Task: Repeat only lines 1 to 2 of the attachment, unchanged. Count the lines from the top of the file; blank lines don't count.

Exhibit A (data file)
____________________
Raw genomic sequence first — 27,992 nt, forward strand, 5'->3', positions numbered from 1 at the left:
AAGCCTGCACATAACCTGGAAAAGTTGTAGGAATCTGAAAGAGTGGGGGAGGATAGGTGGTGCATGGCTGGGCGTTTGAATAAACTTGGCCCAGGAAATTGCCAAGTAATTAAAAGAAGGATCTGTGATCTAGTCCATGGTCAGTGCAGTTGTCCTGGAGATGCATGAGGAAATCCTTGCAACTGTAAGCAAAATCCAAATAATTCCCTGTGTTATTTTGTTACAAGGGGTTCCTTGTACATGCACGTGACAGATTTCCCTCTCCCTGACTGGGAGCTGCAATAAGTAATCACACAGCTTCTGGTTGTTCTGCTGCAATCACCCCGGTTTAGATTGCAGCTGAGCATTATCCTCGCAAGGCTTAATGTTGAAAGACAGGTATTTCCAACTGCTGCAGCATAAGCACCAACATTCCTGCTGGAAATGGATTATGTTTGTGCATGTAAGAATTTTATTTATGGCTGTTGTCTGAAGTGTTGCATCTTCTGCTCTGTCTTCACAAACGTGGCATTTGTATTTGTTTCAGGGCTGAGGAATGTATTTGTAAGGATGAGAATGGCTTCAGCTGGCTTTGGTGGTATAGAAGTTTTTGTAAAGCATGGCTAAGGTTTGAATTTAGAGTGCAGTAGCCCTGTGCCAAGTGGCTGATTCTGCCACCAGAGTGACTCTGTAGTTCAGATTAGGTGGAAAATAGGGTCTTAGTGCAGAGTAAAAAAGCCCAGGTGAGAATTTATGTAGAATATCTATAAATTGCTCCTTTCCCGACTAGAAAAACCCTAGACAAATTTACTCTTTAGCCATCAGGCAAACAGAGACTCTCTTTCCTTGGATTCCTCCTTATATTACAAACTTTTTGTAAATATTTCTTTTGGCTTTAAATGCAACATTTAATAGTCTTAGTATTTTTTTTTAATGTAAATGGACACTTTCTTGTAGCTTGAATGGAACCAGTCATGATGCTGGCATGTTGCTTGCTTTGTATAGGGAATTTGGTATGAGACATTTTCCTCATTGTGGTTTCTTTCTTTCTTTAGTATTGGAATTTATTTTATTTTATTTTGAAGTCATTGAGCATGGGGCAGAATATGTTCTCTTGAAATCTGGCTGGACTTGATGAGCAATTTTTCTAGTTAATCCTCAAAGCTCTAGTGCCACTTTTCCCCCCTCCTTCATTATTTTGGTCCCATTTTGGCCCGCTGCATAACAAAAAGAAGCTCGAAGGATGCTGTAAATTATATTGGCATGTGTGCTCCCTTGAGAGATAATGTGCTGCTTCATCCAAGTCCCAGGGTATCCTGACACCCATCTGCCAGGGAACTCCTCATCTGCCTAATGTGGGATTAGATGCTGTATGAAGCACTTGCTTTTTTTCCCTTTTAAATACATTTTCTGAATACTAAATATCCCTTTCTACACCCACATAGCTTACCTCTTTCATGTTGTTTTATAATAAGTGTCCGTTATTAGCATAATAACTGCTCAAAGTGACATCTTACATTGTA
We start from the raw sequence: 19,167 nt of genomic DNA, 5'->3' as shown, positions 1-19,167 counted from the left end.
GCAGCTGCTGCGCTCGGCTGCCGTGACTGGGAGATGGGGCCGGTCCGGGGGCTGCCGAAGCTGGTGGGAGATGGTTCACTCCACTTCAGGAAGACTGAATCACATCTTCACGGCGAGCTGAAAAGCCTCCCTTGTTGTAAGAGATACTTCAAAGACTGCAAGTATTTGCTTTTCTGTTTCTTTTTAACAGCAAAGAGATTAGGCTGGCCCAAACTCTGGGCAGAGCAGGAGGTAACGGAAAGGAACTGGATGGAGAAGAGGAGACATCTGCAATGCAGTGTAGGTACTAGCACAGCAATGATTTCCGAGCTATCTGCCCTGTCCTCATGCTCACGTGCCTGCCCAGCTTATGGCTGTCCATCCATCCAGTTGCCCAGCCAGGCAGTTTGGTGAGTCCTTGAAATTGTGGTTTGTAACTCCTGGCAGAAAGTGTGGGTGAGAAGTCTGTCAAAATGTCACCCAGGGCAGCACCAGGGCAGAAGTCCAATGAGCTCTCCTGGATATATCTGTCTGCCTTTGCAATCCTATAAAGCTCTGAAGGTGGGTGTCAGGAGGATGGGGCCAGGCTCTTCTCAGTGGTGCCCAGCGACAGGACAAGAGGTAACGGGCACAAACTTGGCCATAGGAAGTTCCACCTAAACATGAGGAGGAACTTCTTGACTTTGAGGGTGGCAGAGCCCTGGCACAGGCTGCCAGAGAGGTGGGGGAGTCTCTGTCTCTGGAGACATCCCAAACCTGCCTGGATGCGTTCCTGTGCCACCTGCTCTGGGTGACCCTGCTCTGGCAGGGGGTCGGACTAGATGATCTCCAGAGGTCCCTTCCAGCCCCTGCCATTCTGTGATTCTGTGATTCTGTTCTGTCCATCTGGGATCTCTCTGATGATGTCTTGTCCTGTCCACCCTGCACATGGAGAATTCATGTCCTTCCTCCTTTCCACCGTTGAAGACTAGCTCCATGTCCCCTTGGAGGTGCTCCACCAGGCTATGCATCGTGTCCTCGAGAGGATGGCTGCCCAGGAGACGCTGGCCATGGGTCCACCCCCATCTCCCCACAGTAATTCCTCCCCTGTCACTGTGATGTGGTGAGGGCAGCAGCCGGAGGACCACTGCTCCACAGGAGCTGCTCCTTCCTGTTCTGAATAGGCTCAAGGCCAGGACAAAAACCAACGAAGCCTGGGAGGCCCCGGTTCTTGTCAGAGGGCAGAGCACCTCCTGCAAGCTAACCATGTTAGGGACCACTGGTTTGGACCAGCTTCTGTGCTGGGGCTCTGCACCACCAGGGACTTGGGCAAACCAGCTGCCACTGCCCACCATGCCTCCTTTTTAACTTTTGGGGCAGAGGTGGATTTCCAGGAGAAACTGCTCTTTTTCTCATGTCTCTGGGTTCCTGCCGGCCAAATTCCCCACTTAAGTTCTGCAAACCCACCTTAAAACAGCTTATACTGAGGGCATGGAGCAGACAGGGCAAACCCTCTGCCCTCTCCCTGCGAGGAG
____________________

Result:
Raw genomic sequence first — 27,992 nt, forward strand, 5'->3', positions numbered from 1 at the left:
AAGCCTGCACATAACCTGGAAAAGTTGTAGGAATCTGAAAGAGTGGGGGAGGATAGGTGGTGCATGGCTGGGCGTTTGAATAAACTTGGCCCAGGAAATTGCCAAGTAATTAAAAGAAGGATCTGTGATCTAGTCCATGGTCAGTGCAGTTGTCCTGGAGATGCATGAGGAAATCCTTGCAACTGTAAGCAAAATCCAAATAATTCCCTGTGTTATTTTGTTACAAGGGGTTCCTTGTACATGCACGTGACAGATTTCCCTCTCCCTGACTGGGAGCTGCAATAAGTAATCACACAGCTTCTGGTTGTTCTGCTGCAATCACCCCGGTTTAGATTGCAGCTGAGCATTATCCTCGCAAGGCTTAATGTTGAAAGACAGGTATTTCCAACTGCTGCAGCATAAGCACCAACATTCCTGCTGGAAATGGATTATGTTTGTGCATGTAAGAATTTTATTTATGGCTGTTGTCTGAAGTGTTGCATCTTCTGCTCTGTCTTCACAAACGTGGCATTTGTATTTGTTTCAGGGCTGAGGAATGTATTTGTAAGGATGAGAATGGCTTCAGCTGGCTTTGGTGGTATAGAAGTTTTTGTAAAGCATGGCTAAGGTTTGAATTTAGAGTGCAGTAGCCCTGTGCCAAGTGGCTGATTCTGCCACCAGAGTGACTCTGTAGTTCAGATTAGGTGGAAAATAGGGTCTTAGTGCAGAGTAAAAAAGCCCAGGTGAGAATTTATGTAGAATATCTATAAATTGCTCCTTTCCCGACTAGAAAAACCCTAGACAAATTTACTCTTTAGCCATCAGGCAAACAGAGACTCTCTTTCCTTGGATTCCTCCTTATATTACAAACTTTTTGTAAATATTTCTTTTGGCTTTAAATGCAACATTTAATAGTCTTAGTATTTTTTTTTAATGTAAATGGACACTTTCTTGTAGCTTGAATGGAACCAGTCATGATGCTGGCATGTTGCTTGCTTTGTATAGGGAATTTGGTATGAGACATTTTCCTCATTGTGGTTTCTTTCTTTCTTTAGTATTGGAATTTATTTTATTTTATTTTGAAGTCATTGAGCATGGGGCAGAATATGTTCTCTTGAAATCTGGCTGGACTTGATGAGCAATTTTTCTAGTTAATCCTCAAAGCTCTAGTGCCACTTTTCCCCCCTCCTTCATTATTTTGGTCCCATTTTGGCCCGCTGCATAACAAAAAGAAGCTCGAAGGATGCTGTAAATTATATTGGCATGTGTGCTCCCTTGAGAGATAATGTGCTGCTTCATCCAAGTCCCAGGGTATCCTGACACCCATCTGCCAGGGAACTCCTCATCTGCCTAATGTGGGATTAGATGCTGTATGAAGCACTTGCTTTTTTTCCCTTTTAAATACATTTTCTGAATACTAAATATCCCTTTCTACACCCACATAGCTTACCTCTTTCATGTTGTTTTATAATAAGTGTCCGTTATTAGCATAATAACTGCTCAAAGTGACATCTTACATTGTA